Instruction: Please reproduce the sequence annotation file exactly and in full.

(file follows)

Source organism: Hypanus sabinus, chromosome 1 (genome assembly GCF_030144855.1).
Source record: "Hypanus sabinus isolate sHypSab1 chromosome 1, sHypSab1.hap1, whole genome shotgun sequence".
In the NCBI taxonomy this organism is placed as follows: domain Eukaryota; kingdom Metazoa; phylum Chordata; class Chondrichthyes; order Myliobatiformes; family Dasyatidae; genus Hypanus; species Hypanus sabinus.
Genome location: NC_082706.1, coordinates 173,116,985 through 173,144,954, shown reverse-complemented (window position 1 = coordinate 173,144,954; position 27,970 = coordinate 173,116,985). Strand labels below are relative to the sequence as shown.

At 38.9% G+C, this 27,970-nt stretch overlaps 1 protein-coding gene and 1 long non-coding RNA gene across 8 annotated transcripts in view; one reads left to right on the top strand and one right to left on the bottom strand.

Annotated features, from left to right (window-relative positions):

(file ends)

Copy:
Source organism: Hypanus sabinus, chromosome 1 (genome assembly GCF_030144855.1).
Source record: "Hypanus sabinus isolate sHypSab1 chromosome 1, sHypSab1.hap1, whole genome shotgun sequence".
In the NCBI taxonomy this organism is placed as follows: domain Eukaryota; kingdom Metazoa; phylum Chordata; class Chondrichthyes; order Myliobatiformes; family Dasyatidae; genus Hypanus; species Hypanus sabinus.
Genome location: NC_082706.1, coordinates 173,116,985 through 173,144,954, shown reverse-complemented (window position 1 = coordinate 173,144,954; position 27,970 = coordinate 173,116,985). Strand labels below are relative to the sequence as shown.

At 38.9% G+C, this 27,970-nt stretch overlaps 1 protein-coding gene and 1 long non-coding RNA gene across 8 annotated transcripts in view; one reads left to right on the top strand and one right to left on the bottom strand.

Annotated features, from left to right (window-relative positions):